The early church history course came to a memorable end. The final session concerned the rise of Islam and its effects on the churches of North Africa and the Middle East in the seventh to eleventh centuries.
We looked at the terrible legacy of the Crusades in terms of the lasting bitterness which resulted, and the consequent failure of western missionaries to make a significant impact on the Muslim world.
I closed by suggesting that the burden of responsibility for evangelising the Islamic world may well now lie with Christians from East Asia, who are not saddled with that debilitating history; and by expressing the hope that God will grant them success.
The translator suggested that we finish with prayer. But nobody could pray; at least, not openly. It seemed as if the Holy Spirit came down and everyone was weeping before the Lord.
That was the end of week 2 of a recent trip to China. I was in a province on the north China plain, in the north east of the country. It was bitterly cold. We had snow one morning and, since 15 March had passed, the country’s heating had been switched off — it is all centrally controlled here!
I was with a class of 32 very able young people. They are doing a full-time theological course. The seminary is located in a factory owned by a Christian businessman. One wing of his premises has been made available for the training and fitted out with dormitories and a classroom. The students are hard-working; classes lasted for eight hours each day.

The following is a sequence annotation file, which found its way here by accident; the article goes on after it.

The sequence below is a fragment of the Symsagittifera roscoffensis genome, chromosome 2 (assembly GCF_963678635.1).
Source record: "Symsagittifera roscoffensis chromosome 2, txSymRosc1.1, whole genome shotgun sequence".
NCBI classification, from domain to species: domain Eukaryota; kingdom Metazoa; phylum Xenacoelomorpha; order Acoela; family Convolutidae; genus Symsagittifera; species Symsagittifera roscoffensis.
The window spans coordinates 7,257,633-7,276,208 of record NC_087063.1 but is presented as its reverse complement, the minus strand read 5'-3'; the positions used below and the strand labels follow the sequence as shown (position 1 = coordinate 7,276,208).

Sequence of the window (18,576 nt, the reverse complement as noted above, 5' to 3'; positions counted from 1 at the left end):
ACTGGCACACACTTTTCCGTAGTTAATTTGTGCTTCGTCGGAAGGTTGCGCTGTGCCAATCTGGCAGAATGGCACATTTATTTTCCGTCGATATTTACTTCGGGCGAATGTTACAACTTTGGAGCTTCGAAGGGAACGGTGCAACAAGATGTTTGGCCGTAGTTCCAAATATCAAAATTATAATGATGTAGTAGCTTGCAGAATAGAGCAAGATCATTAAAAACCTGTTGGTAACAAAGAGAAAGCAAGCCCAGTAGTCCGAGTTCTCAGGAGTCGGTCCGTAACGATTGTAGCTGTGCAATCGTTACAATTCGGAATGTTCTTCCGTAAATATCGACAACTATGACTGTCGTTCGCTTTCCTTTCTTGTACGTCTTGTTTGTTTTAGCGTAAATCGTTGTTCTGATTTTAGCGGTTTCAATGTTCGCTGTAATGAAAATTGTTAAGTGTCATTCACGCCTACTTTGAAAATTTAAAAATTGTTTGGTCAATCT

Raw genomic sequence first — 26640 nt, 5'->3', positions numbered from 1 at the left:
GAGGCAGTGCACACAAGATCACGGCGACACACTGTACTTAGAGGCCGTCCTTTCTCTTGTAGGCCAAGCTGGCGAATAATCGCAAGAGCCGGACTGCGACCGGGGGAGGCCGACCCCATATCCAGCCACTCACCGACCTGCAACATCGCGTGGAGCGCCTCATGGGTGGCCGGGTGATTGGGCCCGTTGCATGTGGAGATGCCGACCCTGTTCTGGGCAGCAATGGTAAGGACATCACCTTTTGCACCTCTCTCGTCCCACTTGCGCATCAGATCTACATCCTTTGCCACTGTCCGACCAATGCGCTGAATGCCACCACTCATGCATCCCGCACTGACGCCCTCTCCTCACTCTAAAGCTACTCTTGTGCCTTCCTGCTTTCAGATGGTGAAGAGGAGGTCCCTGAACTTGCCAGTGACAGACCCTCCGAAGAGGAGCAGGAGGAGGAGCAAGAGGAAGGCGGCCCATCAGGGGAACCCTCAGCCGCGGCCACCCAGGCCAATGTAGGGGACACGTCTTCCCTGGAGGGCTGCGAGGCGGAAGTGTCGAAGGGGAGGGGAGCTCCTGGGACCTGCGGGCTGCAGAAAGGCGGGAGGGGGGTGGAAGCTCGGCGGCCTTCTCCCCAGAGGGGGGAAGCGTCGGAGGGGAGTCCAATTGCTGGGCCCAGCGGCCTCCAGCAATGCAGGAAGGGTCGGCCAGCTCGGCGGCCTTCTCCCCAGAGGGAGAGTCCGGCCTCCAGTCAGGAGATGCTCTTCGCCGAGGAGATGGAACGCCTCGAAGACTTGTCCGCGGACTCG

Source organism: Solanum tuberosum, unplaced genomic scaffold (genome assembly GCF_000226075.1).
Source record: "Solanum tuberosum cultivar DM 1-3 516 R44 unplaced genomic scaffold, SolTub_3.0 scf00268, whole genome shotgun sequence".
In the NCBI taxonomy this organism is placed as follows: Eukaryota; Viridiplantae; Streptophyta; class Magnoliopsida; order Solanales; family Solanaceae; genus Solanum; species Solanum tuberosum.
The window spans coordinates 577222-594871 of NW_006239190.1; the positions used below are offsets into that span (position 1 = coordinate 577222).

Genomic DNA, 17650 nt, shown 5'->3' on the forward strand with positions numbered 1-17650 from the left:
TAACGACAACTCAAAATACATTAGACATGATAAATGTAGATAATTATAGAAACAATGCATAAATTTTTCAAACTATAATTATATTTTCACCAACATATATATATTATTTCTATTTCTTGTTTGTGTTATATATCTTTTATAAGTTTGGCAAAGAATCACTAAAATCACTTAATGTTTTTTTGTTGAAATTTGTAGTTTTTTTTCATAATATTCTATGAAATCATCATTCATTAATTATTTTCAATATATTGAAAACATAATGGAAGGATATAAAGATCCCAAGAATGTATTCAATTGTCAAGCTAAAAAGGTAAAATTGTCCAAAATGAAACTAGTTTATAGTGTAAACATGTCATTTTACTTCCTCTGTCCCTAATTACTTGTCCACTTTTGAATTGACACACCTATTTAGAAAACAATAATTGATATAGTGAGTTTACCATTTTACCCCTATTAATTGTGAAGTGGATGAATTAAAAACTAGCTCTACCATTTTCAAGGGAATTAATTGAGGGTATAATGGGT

The previous week I had spent in a location 1000 miles to the west and 7500 feet above sea level. The weather that week had been pleasantly mild and medication had been provided to counteract the effects of the altitude.
Here, I had a select group of 11 students. Most of them had had at best a very basic education (one student could barely read). The timetable was less intense, with just four and a half hours a day allocated to study. We sat round a large table in the board room of a shopping mall.
I really enjoyed meeting this group. Despite their lack of educational opportunity, they were warm-hearted and keen to learn. It proved necessary to abbreviate the course drastically.
We were studying hermeneutics (biblical interpretation), and I decided to focus on how the Old Testament must be interpreted in the light of Christ. There was not sufficient time to do more, and they needed to take it slowly, with plenty of time to practise opening up particular passages to see their Christ-centredness.
We spent much time looking at the Passover, in the light of 1 Corinthians 5:7, ‘Christ our Passover lamb has been sacrificed’. I sensed that by the end of the week they were truly understanding the main point.
In this western area, I had the opportunity for the first time to observe the situation in one of China’s Islamic heartlands. I was in a province inhabited by one of the minority nationalities that is solidly Muslim.
I was able to observe 20,000 Muslim men participating in Friday prayers at one of the most important mosques in north west China. They spilled out of the grounds of the mosque on to the pavement and into the road.
It occurred to me that, if God were to send a gospel awakening to that people group, their impact could be very far-reaching.
I learned though that the church in this particular province is weak. In many cities there are no churches at all, perhaps just a handful of believers meeting in a home. This makes it hard for them to engage in the evangelism of their numerous Muslim neighbours.
By contrast, many of the churches in eastern China have a great burden for the Islamic world, including the minority nationalities in their own country. They are regularly sending teams west, to try to engage in outreach to Muslims and train local believers in effective Muslim evangelism. We must pray that their labours will bear much fruit.